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ADATA's S596 Turbo SSD Offers Two Interfaces

Monday ADATA Technology officially announced the S596 Turbo series of 2.5-inch solid state disks, the first line of SSDs to use the new JMicron JMF616 controller. The drives are said to deliver sequential read and write speeds up to 250 MB/sec and 180 MB/sec, and provide users with two interface options: SATA II and mini-USB.

"The SSD can be used either as an external portable storage, or as an installed disk in laptop," the company said. "Furthermore, with a 3.5-inch converter, the S596 Turbo can be installed in desktop PC. The brushed aluminum chassis of the S596 Turbo is designed for fast heat dissipation, while bringing impressive elegant demeanor."

Utilizing the next generation of flash technology, the S596 Turbo series uses a DDR2 128M cache buffer and supports Windows 7 TRIM command. The new controller adds extra stability while Static wear-leveling technology extends the SSD's life. The drives even come with a 60-day trial of Norton Internet Security 2010 and a three-year product warranty.

As for storage capacities, the new S596 Turbo line will come in three varieties: 64GB, 128GB, and 256GB. The press release lists a 32GB version, however the product page does not. All three listed drives are compatible with Windows 7 and Mac Snow Leopard, and promises a 40-percent performance improvement compared to platforms equipped with ordinary SSDs.

ADATA did not specify pricing or availability.

  • tokenz
    Why not usb 3.0? Its backwards compatible with usb 2.0. Why bottleneck it that bad?
    Reply
  • adamspc
    All three listed drives are compatible with Windows 7 and Mac Snow Leopard, and promises a 40-percent performance improvement compared to platforms equipped with ordinary SSDs.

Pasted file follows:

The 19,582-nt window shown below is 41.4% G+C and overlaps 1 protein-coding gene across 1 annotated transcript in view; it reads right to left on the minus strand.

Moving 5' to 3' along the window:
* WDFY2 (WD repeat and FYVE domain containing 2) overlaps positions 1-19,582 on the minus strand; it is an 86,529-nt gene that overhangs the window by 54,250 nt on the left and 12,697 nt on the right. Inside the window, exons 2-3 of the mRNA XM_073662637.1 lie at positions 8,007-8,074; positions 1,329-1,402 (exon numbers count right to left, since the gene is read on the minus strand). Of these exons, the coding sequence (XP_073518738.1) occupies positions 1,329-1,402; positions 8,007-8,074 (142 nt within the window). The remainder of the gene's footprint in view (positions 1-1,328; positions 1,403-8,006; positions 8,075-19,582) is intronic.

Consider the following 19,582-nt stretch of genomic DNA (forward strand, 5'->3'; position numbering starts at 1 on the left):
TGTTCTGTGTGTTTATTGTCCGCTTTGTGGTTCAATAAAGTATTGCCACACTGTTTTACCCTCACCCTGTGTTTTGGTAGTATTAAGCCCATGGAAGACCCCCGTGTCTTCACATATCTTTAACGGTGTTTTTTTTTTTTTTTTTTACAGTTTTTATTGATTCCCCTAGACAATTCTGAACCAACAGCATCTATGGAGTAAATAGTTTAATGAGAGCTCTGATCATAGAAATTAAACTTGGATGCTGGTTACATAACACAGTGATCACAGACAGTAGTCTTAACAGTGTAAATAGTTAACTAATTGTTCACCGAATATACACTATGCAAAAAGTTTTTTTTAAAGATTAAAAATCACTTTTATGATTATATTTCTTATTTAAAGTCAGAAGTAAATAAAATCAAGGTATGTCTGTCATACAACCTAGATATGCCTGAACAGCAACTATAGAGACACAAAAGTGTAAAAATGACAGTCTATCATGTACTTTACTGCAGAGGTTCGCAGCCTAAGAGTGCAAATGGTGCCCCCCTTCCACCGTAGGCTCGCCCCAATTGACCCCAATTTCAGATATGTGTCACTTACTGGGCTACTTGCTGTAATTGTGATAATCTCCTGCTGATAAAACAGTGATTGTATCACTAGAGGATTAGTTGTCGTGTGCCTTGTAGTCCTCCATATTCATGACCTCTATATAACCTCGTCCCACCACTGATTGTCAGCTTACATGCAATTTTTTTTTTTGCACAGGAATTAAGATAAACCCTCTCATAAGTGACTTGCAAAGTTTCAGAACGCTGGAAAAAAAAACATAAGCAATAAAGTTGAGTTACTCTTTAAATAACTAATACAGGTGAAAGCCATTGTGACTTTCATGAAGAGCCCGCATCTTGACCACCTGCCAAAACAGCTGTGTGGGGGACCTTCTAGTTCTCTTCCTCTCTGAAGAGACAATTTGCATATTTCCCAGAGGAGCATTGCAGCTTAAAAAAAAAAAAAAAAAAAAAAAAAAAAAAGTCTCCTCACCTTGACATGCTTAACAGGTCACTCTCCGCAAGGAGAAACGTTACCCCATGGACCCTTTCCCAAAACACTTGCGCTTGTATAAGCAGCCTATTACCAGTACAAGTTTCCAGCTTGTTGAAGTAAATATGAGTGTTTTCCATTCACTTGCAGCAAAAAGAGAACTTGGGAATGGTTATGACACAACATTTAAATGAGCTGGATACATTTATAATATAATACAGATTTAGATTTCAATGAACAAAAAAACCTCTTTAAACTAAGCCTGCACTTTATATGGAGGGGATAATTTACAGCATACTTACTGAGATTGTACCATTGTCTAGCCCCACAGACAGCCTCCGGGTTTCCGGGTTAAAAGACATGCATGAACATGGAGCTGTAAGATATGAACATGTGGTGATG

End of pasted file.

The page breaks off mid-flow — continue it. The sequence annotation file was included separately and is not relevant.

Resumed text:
Dang it. I just now bought an ordinary SSD.
    Reply
  • squiggs77
    Anyone who wants an external SSD isn't going to want to use USB 2.0.
    Reply
  • Simple11
    Yeah, what squiggs said, kinda kills the performance. Anyhow, I would love one of these for my desktop maybe 2 of them in RAID0 :D ... too bad there is no price listed yet.
    Reply
  • balister
    Why can't the SSD manufacturers move to SATA3 and USB3. SSDs are already saturating SATA2 and USB2.
    Reply
  • hellwig
    USB 2.0 SSD huh? Not really sure how that's practical. It might make a more "stable" mobile backup drive, but I think people don't give physical drives enough credit in that respect. When was the last time the harddrive in your laptop, netbook, or first-gen iPod gave out? Never? Then maybe a cheaper, adequately fast for USB 2.0 HDD will work just as well.

    As for going from SATA to USB, its much more practical to use an adapter than pay extra for a drive that includes both interfaces. I mean, sure, you might use eSATA on a desktop, then USB on a laptop, but again, use an adapter (Scythe makes a quality one for like $30).
    Reply
  • adamspc
    When was the last time the harddrive in your laptop, netbook, or first-gen iPod gave out? Never?

    Last week.
    Reply
  • nforce4max
    I have been needing one of these SSD drives for my bloated page file while I quad log wow or play gta iv.
    Reply
  • Darkerson
    squiggs77Anyone who wants an external SSD isn't going to want to use USB 2.0.
    Maybe not, but at least its an option. Id rather have it there and not use it then vice-versa. Im sure they'll move to USB3 soon enough, but its still rather new, and the installed base with USB2 completely dwarfs it in comparison.
    Reply
  • warmon6
    When was the last time the harddrive in your laptop, netbook, or first-gen iPod gave out? Never?

    Laptop, 2 years go. Desktop 5 years ago and few more desktop HDD beyond that. Maybe having one going out here soon but it an old laptop with nothing important on it.

    Although i can see the importance of ssds. Seen some tornado chasers on tv trying to collect data on them and a major bump in the road stop the hdd in the laptop there using . Required a reboot to get things going again although if i remember right, the tornado roped out by the time the computer rebooted. So any radar data that the computer could of collected wasn't there.
    Reply